There's a scene early in 'Carlito's Way' that effectively encapsulates Brian De Palma's career as a filmmaker. The lead character Carlito Brigante visits a seedy pool hall to accompany his naïve young cousin on a drug deal with some shady local thugs. Sensing that something is amiss, Carlito tries to play it cool while scoping out the environment, analyzing the positions of everyone in the room and plotting their next moves. Claiming that he wants to demonstrate a trick shot at the pool table, he carefully rearranges the details of the scene -- the balls on the table, the pool cue he's holding, the people he's talking to -- and lines everything up perfectly so that he can use the reflection off one person's sunglasses to view what's happening behind him. And then, just as the baddies launch the attack he anticipated, Carlito reveals the true purpose of his "trick shot" and leaps into action using all of the elements he's prepared. The sequence is staged with elegance, precision, and nail-biting suspense. In it, Carlito becomes Brian De Palma, directing the scene like a delicate game of dominoes, laying out his pieces with nervous tension and watching them fall into place exactly as he planned. Any tiny misstep would cause the entire thing to fall apart, but when executed properly it becomes a moment of exquisite beauty.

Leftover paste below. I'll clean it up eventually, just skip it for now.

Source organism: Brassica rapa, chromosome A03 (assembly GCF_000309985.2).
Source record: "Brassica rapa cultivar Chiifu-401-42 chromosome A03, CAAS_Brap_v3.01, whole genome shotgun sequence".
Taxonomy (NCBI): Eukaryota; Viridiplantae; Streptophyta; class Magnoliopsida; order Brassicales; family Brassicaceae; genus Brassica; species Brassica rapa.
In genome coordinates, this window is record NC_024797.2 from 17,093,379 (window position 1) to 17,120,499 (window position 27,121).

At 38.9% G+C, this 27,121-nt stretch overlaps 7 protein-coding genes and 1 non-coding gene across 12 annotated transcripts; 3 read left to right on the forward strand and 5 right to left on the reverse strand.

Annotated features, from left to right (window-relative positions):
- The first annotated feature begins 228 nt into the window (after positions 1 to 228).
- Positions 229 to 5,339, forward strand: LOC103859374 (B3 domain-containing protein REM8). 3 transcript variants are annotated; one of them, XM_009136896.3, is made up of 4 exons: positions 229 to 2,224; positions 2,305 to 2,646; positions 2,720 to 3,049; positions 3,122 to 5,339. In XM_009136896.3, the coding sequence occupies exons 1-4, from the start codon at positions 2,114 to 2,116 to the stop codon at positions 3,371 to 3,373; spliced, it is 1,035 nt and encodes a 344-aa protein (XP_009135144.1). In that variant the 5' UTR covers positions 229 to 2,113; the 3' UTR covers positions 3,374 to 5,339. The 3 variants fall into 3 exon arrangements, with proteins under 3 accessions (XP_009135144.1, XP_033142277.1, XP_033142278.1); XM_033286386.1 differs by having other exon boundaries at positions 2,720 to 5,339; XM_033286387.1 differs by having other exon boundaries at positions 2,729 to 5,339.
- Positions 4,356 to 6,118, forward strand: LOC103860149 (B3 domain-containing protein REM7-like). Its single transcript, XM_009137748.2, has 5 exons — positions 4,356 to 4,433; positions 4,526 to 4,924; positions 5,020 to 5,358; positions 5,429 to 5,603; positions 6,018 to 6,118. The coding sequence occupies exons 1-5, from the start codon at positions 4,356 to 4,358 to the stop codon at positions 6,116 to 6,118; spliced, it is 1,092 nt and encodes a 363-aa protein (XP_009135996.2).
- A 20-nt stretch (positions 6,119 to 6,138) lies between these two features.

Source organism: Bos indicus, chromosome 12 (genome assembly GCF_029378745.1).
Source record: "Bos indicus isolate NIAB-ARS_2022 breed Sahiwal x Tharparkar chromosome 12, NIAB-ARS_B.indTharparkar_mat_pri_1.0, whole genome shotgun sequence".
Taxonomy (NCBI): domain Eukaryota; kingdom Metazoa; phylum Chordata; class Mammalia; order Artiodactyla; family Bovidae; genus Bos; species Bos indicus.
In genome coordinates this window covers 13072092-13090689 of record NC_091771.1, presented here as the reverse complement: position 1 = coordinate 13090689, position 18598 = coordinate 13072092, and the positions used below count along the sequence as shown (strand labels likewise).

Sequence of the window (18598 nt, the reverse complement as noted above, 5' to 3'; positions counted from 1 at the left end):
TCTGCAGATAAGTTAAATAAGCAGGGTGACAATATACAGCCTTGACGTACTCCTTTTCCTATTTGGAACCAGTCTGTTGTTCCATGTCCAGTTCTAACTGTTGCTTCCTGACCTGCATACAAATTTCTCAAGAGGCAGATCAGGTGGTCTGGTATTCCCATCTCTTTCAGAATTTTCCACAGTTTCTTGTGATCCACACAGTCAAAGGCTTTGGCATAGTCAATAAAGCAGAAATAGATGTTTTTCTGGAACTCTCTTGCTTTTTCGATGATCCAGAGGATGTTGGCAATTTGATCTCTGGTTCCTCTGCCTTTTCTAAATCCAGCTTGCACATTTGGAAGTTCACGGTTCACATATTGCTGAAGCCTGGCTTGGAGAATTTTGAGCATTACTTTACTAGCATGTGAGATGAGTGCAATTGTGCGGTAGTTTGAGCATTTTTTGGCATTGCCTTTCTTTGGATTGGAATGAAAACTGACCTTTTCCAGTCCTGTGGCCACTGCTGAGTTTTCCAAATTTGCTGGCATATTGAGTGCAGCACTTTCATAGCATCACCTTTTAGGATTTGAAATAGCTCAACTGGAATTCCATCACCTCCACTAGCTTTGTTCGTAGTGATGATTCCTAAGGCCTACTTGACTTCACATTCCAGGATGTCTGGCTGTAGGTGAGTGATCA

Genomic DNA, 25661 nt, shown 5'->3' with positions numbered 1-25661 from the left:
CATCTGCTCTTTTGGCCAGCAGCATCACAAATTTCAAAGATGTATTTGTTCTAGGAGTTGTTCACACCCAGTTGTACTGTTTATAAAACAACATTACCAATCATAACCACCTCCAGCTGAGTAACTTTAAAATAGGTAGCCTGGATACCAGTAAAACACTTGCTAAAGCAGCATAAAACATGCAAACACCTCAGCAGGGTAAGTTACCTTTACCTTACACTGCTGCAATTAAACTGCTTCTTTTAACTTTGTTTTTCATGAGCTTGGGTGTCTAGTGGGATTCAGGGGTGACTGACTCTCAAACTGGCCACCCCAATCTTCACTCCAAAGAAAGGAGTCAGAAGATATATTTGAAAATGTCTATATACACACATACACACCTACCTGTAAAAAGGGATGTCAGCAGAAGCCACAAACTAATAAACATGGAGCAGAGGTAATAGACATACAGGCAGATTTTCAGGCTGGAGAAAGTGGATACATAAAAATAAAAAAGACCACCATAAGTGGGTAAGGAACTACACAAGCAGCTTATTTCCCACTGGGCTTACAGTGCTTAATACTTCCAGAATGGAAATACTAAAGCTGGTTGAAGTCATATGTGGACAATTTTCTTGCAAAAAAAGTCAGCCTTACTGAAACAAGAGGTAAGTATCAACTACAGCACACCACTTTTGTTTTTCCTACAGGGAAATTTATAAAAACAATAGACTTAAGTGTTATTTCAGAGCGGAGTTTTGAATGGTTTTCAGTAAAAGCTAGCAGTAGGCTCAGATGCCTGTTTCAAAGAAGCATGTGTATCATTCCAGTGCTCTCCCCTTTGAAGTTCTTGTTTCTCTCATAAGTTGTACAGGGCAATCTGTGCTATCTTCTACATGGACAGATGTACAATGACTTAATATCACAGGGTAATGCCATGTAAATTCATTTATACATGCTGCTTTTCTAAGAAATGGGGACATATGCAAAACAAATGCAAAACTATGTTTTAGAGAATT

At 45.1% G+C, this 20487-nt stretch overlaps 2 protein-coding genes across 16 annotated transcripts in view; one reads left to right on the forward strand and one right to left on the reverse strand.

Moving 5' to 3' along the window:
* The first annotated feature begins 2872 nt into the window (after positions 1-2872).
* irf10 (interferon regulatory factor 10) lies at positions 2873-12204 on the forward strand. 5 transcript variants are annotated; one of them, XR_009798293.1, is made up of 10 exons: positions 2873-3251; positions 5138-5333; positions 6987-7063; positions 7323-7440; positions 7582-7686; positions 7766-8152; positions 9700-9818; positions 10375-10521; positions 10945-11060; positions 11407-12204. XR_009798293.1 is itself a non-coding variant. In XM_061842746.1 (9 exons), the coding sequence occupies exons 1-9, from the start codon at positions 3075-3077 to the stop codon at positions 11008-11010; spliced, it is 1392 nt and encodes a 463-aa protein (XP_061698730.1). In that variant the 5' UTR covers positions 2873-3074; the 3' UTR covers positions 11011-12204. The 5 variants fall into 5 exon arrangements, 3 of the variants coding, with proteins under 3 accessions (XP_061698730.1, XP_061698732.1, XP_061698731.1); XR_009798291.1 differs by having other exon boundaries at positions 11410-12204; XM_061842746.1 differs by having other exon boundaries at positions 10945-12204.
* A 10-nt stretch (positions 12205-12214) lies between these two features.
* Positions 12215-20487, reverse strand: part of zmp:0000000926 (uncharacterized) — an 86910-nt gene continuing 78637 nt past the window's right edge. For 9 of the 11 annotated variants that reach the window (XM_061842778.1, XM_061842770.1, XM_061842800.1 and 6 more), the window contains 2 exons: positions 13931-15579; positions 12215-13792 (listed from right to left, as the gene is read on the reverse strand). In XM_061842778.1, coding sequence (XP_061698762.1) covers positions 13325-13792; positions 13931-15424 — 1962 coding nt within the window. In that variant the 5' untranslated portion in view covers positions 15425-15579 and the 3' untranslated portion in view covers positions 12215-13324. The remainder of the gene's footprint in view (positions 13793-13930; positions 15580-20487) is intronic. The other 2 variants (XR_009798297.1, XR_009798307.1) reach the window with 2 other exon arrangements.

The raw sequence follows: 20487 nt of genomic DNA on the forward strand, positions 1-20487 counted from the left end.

This is the nature of all of De Palma's films. He adores the set-up of a scene and the anticipation of something happening just as much as the payoff when it finally comes. At times, the director proves himself more game master than storyteller. All too often, especially when he writes his own scripts for movies like 'Body Double' or 'Raising Cain', the result is a dopey plot that serves only to deliver a handful of brilliant set-pieces. Taken on their own, these scenes are cinematic genius, but when viewed in context aren't enough to save dumb movies from their other failings. When matched with the proper material, however, De Palma's technical proficiency, grand showmanship, and artistic sensibilities unite into a perfect formula for rousing populist entertainment, as they did in his greatest commercial and critical success with 'The Untouchables'.